Mikhail Messerer is one of the world’s most famous ballet teachers. Born into a famous ballet family, he danced with the Bolshoi Theater, defecting in 1980 while on tour in Japan.
In the West, he is known as a teacher who mixes Russian and Western traditions. He has given master classes at major ballets around the world, has been the company guest teacher with The Royal Ballet at London’s Royal Opera House for over 25 years and was appointed ballet master in chief at the Mikhailovsky Theater in St. Petersburg in 2009.
He gave the following interview to Vedomosti.
How far is Russian ballet, behind the iron curtain for most of the 20th century, incorporated into the international ballet scene?
Russian artists successfully work in companies all over the world and easily absorb the most difficult lexis of Western choreographers. Look at the number of Russian, or Russian-speaking artists, in European dance companies and the American Ballet Theater in New York or San Francisco. Ideally, I would like to see that our artists are able to communicate in all dance languages without, at the same time, losing the ability to use their mother tongue.
Is the common view that graduates from our schools cannot dance modern choreography groundless?
For some reason, as soon as they arrive in the West they are immediately able to do it.
What helps you rate the purity of a style?
There is no absolutely pure school. Everything has changed in the last decades and even centuries. If we take an old school like the Danish, what was it like under [19th-century choreographer August] Bournonville. How do you compare? There is no transcript of the choreography or style of performance, just some characteristic strokes. Of course, there are some national characteristics that we can use to find out … but even then everything is so mixed up now. The ballet world is ruled by YouTube, Russian performers are watching French performers and the other way around, and they take bits from each other, sometimes good and occasionally bad. This makes the ballet master’s teaching harder.
Your “Swan Lake” at the Mikhailovsky Theater, a revival of the production that brought such acclaim to Russian ballet in the 1950s, provoked discussion on the topic: To what extent is ballet for historians as well as for an audience?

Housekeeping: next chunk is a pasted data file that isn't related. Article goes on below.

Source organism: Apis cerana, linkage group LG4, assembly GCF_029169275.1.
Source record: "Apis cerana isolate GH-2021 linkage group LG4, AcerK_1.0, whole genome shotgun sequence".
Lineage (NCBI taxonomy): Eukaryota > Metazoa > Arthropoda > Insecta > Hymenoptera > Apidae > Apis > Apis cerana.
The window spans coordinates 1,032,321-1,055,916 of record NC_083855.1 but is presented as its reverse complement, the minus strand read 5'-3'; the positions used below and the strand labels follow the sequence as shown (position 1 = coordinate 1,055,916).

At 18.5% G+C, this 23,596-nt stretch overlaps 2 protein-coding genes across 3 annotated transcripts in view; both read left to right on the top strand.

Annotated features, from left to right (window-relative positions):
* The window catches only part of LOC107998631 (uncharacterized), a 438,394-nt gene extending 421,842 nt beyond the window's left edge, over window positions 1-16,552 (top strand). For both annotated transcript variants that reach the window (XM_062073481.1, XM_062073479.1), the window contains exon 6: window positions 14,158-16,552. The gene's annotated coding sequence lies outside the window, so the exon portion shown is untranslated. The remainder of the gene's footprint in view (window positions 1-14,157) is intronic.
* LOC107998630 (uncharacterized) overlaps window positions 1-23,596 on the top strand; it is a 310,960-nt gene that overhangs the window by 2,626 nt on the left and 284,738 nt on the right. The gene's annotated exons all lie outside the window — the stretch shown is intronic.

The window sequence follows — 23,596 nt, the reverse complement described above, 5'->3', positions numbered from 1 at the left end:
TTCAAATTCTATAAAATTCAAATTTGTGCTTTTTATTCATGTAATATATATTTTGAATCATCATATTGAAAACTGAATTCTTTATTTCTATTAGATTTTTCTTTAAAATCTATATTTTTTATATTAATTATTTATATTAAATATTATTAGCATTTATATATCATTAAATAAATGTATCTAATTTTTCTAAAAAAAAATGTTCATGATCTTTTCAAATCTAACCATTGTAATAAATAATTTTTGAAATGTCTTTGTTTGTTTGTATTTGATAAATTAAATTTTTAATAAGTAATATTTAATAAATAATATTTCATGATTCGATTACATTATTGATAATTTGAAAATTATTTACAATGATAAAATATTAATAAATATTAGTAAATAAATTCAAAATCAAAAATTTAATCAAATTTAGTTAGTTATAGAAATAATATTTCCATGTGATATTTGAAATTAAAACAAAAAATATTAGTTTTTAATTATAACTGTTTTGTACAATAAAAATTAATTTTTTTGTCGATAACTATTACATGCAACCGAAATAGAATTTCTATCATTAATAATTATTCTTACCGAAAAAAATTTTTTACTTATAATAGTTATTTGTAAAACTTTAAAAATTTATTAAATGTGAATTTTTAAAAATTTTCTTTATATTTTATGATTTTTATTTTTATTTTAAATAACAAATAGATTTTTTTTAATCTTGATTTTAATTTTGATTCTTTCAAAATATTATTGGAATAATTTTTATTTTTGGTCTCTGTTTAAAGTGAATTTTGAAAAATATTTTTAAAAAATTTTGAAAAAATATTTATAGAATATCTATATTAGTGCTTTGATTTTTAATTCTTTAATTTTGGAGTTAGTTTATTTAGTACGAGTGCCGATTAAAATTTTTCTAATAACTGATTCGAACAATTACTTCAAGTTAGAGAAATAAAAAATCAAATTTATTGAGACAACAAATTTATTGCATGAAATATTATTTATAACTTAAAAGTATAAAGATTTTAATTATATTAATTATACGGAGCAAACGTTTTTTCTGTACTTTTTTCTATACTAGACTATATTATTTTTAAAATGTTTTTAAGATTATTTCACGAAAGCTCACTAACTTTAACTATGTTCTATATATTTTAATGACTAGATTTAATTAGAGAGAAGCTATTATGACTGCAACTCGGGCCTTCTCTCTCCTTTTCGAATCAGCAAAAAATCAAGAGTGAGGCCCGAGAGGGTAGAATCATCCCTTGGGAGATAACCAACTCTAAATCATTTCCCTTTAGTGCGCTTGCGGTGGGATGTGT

If it is not a new interpretation but a reconstruction of an old one, it has to match the archived exactness of the play together with enthralling the spectators in the room. The argument over whether old [work] should be untouchable or whether we are allowed to change things is an eternal one. Moreover, we cannot even be sure what is supposed to be untouchable: For a long time there was no common method of writing things down like notes in music. Not even video footage gives the full picture that is needed. I think that each time you have to take an individual approach, it is a question of knowledge and the taste of the director. I, within my modest capacities, tried to make the plays that we created at the Mikhailovsky Theater interesting for today’s audience.
What is more important in a dancer, technique or artistry?
Again, it is important to have both. Virtuosity sometimes can come later for an artist, but if he does not understand the role he is performing and cannot create an image on the stage — that is bad.
Sometimes a dancer dances smartly but is a fool in real life. How does this work?
As is commonly said, the stage highlights the fool but it is also true that a human can be reborn on stage. And if he has a rare acting gift, do not ask of him that he should also be able to be part of an intellectual discussion. Another can splendidly talk at the table and be the smartest human being, but on stage he cannot express anything. These are different gifts although sometimes they are combined in one person.
So is the clever ballet dancer an illusion?
No, I cannot agree with the old joke: A farmer had three sons, two clever ones and the third was a ballet dancer. But there is a special stage intellect, another aspect of human consciousness and talent.